By: ROBIN BATTERHAM
Most people think of scientific discovery as a linear process.
To many, it looks like a comic cartoon strip of a scientist in a white lab coat. The scientist has an idea and a little light bulb pops up above their head. They create something new, tell the world and, if they’re lucky, they can make quite a bit of money.
That’s invention. But science today has a lot more to do with innovation. That’s when you look at the way something is working — in a company or a hospital or in the public service, for example — and you decide that you can make it better. You could be making safer cars or better schools or more effective cancer treatments.
Innovation is different because it involves collaboration. As scientists, we are not working by ourselves in a laboratory. We’re out in the wider community, talking to people from a range of fields and learning ways to make their lives better. It’s more than breaking down silos; it’s about blowing them up.
You find a problem and work with many people to solve it, rather than thinking: “I’m going to think up a world-changing invention, patent it and make millions of dollars.”
What the world needs now is scientists working together to take action on some of our biggest problems. The solution to climate change, for example, is not a single invention. It is a series of innovations — changes in policy, processes and technology — that will make the biggest difference.
Scientists and engineers are well placed for this work. We are problem-solvers. We experiment. We want to make things work better. We need innovation.
With this in mind, the scientists of the future need a broad, interdisciplinary kind of education, one that encourages innovation. Scientists need to work with people, to think outside the box and to look for practical changes they can make to help solve the problems affecting our world.
So, how do you encourage innovation in our future scientists?
First, do away with Year 12 exams in schools. They are limiting and unnecessary. They tell us nothing about how a young person thinks, or discovers, or creates. They encourage students to learn how to pass a test and not how to learn. Universities could learn more from spending 10 minutes with a young person than they could from an exam. Is a student excited about learning? Are they engaged? What do they want to change in the world?
Even if practical concerns prevent us from eliminating exams altogether, we should focus as much of our efforts as possible on interviewing students.
This will result in future scientists who are more creative, more communicative and more curious about the world around them.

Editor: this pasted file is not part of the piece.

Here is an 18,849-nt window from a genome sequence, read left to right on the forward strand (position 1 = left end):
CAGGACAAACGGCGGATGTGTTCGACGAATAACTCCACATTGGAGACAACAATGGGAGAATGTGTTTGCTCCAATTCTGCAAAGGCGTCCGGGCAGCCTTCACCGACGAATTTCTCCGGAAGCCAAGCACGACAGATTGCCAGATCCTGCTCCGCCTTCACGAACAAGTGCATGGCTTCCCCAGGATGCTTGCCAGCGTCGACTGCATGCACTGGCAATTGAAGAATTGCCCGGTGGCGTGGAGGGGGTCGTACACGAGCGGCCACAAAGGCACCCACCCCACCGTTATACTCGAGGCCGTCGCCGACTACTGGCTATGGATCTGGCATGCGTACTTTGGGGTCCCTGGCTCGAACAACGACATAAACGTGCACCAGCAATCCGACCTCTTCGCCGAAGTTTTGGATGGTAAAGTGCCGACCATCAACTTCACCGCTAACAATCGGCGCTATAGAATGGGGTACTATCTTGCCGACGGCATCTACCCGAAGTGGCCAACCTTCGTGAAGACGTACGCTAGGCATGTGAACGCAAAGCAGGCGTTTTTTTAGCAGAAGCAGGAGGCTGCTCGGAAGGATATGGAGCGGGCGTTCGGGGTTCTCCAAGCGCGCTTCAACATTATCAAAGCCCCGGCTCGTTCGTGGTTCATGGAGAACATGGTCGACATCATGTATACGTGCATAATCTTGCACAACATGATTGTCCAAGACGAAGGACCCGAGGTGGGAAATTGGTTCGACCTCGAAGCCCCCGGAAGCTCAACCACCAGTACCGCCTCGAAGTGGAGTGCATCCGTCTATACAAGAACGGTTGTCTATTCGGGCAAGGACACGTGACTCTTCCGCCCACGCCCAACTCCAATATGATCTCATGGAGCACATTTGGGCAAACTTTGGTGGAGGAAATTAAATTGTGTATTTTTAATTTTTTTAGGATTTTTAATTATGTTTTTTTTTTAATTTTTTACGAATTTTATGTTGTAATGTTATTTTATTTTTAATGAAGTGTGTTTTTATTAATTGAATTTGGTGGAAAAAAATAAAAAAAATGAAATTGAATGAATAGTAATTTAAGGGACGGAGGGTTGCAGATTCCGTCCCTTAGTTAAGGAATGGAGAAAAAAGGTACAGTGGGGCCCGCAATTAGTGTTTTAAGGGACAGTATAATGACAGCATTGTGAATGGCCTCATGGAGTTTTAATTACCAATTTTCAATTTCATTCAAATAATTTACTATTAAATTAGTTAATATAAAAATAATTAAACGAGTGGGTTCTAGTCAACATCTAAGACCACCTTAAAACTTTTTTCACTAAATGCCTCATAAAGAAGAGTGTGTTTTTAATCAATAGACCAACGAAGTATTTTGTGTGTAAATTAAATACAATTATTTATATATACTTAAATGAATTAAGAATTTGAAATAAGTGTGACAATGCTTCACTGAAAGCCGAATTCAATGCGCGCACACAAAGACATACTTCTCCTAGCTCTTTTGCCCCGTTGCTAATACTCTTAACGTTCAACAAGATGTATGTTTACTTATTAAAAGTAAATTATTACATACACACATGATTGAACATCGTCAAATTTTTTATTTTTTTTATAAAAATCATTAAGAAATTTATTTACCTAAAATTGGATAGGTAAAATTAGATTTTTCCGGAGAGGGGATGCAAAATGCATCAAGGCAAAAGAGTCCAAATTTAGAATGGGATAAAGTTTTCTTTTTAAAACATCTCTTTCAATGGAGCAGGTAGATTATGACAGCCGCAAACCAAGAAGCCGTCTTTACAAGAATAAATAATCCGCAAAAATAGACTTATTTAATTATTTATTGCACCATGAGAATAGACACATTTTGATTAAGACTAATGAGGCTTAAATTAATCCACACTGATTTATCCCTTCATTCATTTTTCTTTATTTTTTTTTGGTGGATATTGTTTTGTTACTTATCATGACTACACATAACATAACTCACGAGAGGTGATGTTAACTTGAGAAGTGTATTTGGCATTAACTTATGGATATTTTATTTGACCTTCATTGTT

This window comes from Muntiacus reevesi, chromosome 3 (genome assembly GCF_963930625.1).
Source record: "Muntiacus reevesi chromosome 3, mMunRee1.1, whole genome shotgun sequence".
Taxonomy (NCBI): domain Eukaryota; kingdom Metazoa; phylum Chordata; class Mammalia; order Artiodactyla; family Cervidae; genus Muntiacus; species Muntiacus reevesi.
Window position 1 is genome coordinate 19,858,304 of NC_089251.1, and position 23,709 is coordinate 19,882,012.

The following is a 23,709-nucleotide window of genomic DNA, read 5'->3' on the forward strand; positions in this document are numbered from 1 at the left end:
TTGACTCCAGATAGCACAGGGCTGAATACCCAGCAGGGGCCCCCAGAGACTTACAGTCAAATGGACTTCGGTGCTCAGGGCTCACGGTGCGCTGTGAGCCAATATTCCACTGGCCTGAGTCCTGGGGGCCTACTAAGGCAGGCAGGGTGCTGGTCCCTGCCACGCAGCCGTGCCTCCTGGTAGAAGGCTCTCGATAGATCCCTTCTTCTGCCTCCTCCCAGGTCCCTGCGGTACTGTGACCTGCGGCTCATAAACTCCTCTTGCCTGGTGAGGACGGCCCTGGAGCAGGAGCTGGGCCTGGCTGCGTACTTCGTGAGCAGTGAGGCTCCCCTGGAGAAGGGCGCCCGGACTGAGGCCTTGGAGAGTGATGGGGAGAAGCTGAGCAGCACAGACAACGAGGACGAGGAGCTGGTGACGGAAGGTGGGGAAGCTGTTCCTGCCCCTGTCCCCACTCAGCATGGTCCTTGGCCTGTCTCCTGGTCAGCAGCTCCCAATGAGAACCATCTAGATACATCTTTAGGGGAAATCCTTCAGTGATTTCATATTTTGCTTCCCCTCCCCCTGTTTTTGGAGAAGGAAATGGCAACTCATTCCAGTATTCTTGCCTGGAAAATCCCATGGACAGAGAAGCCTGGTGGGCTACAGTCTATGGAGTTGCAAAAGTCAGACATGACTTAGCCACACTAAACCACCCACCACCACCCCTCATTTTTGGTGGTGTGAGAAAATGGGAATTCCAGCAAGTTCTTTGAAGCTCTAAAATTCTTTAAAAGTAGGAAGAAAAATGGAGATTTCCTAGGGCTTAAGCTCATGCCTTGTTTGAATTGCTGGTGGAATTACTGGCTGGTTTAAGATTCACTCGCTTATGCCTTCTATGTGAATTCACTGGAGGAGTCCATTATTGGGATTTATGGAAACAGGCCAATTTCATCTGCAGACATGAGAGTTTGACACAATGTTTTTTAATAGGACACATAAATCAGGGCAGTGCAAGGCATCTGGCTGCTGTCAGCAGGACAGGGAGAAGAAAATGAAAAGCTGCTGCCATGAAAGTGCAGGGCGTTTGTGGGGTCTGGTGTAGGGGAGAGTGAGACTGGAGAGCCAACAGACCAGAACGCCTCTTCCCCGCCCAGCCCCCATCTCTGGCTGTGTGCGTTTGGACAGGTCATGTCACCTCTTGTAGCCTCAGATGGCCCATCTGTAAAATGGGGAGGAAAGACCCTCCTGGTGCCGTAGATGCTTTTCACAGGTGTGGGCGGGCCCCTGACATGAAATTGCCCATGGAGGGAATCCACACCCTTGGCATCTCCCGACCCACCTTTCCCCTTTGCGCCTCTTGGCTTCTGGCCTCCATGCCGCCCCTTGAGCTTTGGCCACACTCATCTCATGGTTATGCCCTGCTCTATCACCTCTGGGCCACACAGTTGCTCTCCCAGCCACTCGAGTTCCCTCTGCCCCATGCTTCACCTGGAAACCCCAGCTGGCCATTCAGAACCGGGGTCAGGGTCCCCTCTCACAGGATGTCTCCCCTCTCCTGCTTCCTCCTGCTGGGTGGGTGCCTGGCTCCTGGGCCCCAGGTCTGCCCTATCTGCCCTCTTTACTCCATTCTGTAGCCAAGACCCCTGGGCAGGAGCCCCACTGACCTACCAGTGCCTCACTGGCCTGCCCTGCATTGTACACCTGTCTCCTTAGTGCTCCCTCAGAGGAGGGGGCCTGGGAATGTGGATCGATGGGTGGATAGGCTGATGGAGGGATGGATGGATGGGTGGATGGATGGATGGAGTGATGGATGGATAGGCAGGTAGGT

Next, we need to focus on experiential learning, even in primary school. We need to get young people used to experimentation and problem-solving, so they are already thinking scientifically before they start university.
Far too much of the material in the Australian syllabus is didactic — it starts with somebody espousing a principle at you. You talk about that principle and then you think of examples.
Experiential learning is to ask a student to discover the principle themselves. You experiment, you share the experiment with other students and, eventually, you stumble across a fact.
Neuroscience tells us that people learn better by doing something rather than simply being told about it. We should be asking students to solve problems every day. For example, how can they reorganise the laundry system in their home so it’s more efficient? How would they encourage their classmates to use less energy?
What we need now, and in the future, is a generation of scientists that have had to innovate so regularly that it becomes routine. By the time they are capable of creating change they have already been practising it for decades.
Last, we all need to broaden our experiences. There is a lot of focus on science, technology, engineering and math — or STEM — subjects at the moment.
But we should never forget the arts, which teach you how to understand the world from someone else’s point of view — a skill we need in this increasingly ideologically divided world.
Studies show us that people who can speak more than one language find it easier to shift perspectives. They are likelier to approach problems from multiple angles. Require students to learn more than one language. Ask them to dip their toes in the arts — whether it’s learning a musical instrument, painting or understanding a historic civilisation.
This will help them understand not only how things work but also how people do.
If you understand science you can understand the basics of virtually everything. But we want science with a purpose. We want young people who are looking to make the world a better place. We want scientific innovators.
Robin Batterham is the Kernot professor of engineering at the University of Melbourne and a former chief scientist of Australia.